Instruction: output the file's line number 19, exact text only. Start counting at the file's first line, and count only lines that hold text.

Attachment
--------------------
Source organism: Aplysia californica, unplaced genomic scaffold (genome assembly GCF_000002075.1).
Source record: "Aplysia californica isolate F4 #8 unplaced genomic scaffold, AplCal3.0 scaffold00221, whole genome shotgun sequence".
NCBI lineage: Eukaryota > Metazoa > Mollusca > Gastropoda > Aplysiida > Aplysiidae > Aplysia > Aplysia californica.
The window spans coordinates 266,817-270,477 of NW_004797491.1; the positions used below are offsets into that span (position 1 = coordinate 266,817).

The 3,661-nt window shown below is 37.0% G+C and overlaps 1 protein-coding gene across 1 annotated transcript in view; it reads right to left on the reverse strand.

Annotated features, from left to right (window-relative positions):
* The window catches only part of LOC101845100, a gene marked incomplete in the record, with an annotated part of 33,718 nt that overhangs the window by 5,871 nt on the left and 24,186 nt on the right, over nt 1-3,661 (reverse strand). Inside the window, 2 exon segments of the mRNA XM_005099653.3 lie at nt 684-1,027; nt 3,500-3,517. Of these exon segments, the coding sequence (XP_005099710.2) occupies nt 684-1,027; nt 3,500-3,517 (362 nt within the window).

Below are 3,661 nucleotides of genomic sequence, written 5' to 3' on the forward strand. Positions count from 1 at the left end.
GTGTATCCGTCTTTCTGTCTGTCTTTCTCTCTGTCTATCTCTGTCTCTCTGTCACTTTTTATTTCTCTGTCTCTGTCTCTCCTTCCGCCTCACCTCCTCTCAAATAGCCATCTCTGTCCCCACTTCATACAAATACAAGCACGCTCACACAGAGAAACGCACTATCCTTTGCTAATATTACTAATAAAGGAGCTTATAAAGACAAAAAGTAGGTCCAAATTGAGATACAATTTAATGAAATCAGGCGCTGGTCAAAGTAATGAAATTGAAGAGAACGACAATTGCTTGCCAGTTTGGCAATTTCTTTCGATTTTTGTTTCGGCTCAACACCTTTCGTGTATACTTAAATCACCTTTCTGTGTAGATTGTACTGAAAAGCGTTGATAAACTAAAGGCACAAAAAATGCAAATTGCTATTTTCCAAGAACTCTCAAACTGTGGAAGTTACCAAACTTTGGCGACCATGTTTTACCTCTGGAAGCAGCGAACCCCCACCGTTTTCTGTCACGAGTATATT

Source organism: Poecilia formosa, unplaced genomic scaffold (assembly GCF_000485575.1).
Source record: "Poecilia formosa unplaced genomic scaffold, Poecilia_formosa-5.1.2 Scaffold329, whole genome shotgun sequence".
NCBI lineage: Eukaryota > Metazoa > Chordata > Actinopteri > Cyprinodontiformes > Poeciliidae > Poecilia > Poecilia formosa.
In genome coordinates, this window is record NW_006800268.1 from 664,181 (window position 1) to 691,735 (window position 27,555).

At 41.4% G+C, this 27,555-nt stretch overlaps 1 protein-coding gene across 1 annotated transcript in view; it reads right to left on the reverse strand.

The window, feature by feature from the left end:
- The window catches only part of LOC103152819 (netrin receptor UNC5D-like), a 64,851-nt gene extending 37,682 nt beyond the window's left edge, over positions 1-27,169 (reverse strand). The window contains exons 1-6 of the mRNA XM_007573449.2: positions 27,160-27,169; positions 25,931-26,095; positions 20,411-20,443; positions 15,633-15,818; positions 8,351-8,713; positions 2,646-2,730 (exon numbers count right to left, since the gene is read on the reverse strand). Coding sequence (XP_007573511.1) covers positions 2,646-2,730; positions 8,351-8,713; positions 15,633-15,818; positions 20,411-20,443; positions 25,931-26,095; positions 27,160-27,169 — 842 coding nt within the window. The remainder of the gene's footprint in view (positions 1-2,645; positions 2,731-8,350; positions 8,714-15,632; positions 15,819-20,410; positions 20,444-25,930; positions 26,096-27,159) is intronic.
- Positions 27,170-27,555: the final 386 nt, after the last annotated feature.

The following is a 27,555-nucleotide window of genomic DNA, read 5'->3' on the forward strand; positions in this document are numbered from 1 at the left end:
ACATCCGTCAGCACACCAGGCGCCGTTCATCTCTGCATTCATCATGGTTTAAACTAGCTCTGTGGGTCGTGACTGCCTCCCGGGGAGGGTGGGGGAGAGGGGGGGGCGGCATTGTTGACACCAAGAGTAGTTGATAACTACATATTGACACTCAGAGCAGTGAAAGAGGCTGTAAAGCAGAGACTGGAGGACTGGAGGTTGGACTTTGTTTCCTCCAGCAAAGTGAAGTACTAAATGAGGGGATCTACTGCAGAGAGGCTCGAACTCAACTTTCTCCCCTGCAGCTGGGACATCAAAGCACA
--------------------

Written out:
ACATCCGTCAGCACACCAGGCGCCGTTCATCTCTGCATTCATCATGGTTTAAACTAGCTCTGTGGGTCGTGACTGCCTCCCGGGGAGGGTGGGGGAGAGGGGGGGGCGGCATTGTTGACACCAAGAGTAGTTGATAACTACATATTGACACTCAGAGCAGTGAAAGAGGCTGTAAAGCAGAGACTGGAGGACTGGAGGTTGGACTTTGTTTCCTCCAGCAAAGTGAAGTACTAAATGAGGGGATCTACTGCAGAGAGGCTCGAACTCAACTTTCTCCCCTGCAGCTGGGACATCAAAGCACA